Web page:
Deity meditation is one example that raises visuospatial abilities temporarily.  There is a report in which Buddhist monks have outstanding visuospatial skills and are able to store complex images in their visual short-term memory for a long time.  During Deity Yoga meditation, the practitioner keep visualizing a three-dimensional image of deity and his/her entourage in detail, simultaneously connecting the mental image to other factors such as the deity's emotions and environment.  When experienced Deity Yoga meditation practitioners participated in visuospatial tasks designed to test mental rotation abilities and visual memory, practitioners of the Deity Yoga style of meditation showed a dramatic improvement on both tasks after 20 minutes of meditation. (3)  Although the improvement was temporary, it’s evident that a visuospatial ability can be reawakened for people who had been absolutely an auditory-sequential thinker through constant focusing on the particular image in detail connecting all five senses to it.  Although there is no empirical evidence in which an auditory thinker can completely turn into a visuospatial thinker, it is possible to rediscover his/her potential in visuospatial ability through intently focusing on the particular image in minute detail.

In this paper, much of the discussion revolved around how different thinking modes generates different behavior among individuals.  Started from my interest in the fact that certain types of thinking are best suited to solving certain types of problems, it was learned that auditory thinkers are early boomers, whereas visuospatial thinkers are late boomers in a sense that the former excel at school tasks and the latter tend to bring creative production later in life.  Because the way they perceive the world is different, they behave differently and the direction of their life is not the same.  Given the same input, they interpret it differently and from that information taken from the environment using their own thinking mode, they approach life problems in various ways. 

The answer to the question, “Can one be the other?” is in the gray area now because although it is possible to improve other mode of thinking, it is temporary and would go away when disused.  The next question arising from this is about flexibility in different modes of thinking.  Can a switching brain exist? In other words, can we permanently be both types of thinkers and mediate to choose anything when needed?  Much needs to be studied to answer this question.  But once found, it will be a great starting point to enhance brain flexibility and to introduce many implications for treatment of many mental diseases such as Alzheimer's disease, and memory loss.  Ultimately, by having a switching ability between two boxes (auditory and visuospatial thinking boxes) in the brain, the switching brain would provide a leeway to understand the world from more various perspectives—a way to get it less wrong.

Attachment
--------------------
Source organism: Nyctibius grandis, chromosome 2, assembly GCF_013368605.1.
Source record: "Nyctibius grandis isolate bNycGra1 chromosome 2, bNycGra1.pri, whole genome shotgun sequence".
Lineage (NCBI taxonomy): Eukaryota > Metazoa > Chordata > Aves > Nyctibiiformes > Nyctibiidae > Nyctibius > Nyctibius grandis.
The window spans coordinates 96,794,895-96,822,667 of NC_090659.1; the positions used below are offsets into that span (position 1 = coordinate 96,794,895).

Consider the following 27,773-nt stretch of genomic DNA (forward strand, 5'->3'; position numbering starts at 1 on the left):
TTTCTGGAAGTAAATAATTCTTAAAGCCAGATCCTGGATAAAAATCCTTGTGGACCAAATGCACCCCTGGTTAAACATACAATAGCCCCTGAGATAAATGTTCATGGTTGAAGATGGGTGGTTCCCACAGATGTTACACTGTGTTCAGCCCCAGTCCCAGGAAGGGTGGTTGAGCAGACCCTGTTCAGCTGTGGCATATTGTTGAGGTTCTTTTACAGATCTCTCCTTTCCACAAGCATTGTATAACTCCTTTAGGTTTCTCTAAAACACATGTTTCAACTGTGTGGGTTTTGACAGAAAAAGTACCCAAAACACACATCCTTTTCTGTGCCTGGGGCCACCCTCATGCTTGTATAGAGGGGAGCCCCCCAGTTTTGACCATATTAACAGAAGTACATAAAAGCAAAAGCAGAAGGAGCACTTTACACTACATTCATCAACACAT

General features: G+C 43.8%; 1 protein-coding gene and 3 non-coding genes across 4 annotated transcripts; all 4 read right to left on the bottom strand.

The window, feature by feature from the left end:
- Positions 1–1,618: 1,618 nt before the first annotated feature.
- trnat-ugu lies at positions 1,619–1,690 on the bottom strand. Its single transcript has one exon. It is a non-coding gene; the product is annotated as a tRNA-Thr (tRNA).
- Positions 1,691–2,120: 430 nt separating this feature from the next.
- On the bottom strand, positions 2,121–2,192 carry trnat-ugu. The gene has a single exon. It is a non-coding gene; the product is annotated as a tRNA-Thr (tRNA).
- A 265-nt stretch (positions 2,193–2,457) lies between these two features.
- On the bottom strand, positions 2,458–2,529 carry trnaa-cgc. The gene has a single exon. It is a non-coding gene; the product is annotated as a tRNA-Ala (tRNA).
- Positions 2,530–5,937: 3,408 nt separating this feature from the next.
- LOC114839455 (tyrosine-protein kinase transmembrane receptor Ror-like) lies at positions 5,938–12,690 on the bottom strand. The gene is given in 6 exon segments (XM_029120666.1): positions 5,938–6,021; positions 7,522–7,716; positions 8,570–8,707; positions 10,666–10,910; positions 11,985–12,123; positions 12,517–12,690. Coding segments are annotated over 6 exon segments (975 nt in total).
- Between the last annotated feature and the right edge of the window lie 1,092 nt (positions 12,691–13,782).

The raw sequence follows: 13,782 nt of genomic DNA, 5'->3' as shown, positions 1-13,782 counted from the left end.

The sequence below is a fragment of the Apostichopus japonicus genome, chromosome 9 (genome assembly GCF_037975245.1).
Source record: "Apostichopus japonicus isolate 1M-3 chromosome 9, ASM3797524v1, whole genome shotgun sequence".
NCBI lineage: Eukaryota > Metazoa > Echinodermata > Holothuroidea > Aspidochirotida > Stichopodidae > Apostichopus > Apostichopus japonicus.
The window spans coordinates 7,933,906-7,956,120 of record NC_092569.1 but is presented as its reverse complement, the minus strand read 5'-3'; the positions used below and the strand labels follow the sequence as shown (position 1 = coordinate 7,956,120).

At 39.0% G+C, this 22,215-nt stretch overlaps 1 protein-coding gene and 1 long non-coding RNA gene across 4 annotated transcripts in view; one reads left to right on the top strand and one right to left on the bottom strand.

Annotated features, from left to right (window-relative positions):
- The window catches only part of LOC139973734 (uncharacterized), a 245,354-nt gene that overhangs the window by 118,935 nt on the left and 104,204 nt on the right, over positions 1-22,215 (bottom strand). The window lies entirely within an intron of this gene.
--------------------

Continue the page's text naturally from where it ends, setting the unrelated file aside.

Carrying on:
Works Cited

1. "Auditory Learning - Learning Styles." Homework Tips - Help With Homework. 14 May 2009

                <http://homeworktips.about.com/od/homeworkhelp/a/auditory.htm>.

2. "Auditory-Sequential Learner vs. Visual-Spatial Learner." Education.com | An Education & Child

                Development Site for Parents | Parenting & Educational Resource. 14 May 2009

                <http://www.education.com/reference/article/Ref_Visual_Spatial/>.

3. "Buddhist Deity Meditation Temporarily Augments Visuospatial Abilities, Study Suggests." Science

                Daily: News & Articles in Science, Health, Environment & Technology. 14 May 2009

                <http://www.sciencedaily.com/releases/2009/04/090427131315.htm>.

4. "Certain Types Of Thinking Are Best Suited To Certain Types Of Problem-solving." Science Daily: News

                & Articles in Science, Health, Environment & Technology. 14 May 2009

                <http://www.sciencedaily.com/releases/2008/11/081112113605.htm>.

5. "Helping Visual Learners Succeed." Education.com | An Education & Child Development Site for

                Parents | Parenting & Educational Resource. 14 May 2009

                <http://www.education.com/magazine/article/Helping_Visual_Learners/>.

6. "Issues with Auditory-Sequential Thinkers." A Bundle of Contradictions. 14 May 2009

                <http://giftedandld.blogspot.com/2008/06/issues-with-auditory-sequential.html>.

7. "Sad Children Out-perform Happy Children In Attention-to-detail Tasks." Science Daily: News &

                Articles in Science, Health, Environment & Technology. 14 May 2009

                <http://www.sciencedaily.com/releases/2008/06/080602131109.htm>.

8. "Virtual Reality for Navigation Skills -- Vision Researchers Test Theory on Visual Orientation." Science

                Daily: News & Articles in Science, Health, Environment & Technology. 14 May 2009

                <http://www.sciencedaily.com/videos/2006/0907-virtual_reality_for_navigation_skills.htm>.

9. "Visual Learning - Styles of Learning." Homework Tips - Help With Homework. 14 May 2009

                <http://homeworktips.about.com/od/homeworkhelp/a/visual.htm>.

10. Visual-Spatial Resource. 14 May 2009 <http://www.visualspatial.org/Articles/idvsls.pdf>.

Comments

Paul Grobstein's picture

auditory vs visual thinking ...

"those who learn best through hearing things,”...“those who learn best through seeing them.”

An intriguing distinction.  Yes, probably relates to "analytical" versus "intuitive" (story teller versus cognitive unconscious?) but may relate as well (or additionally) to interactivity.  Some people work best using continual feedback, others do better by working more alone?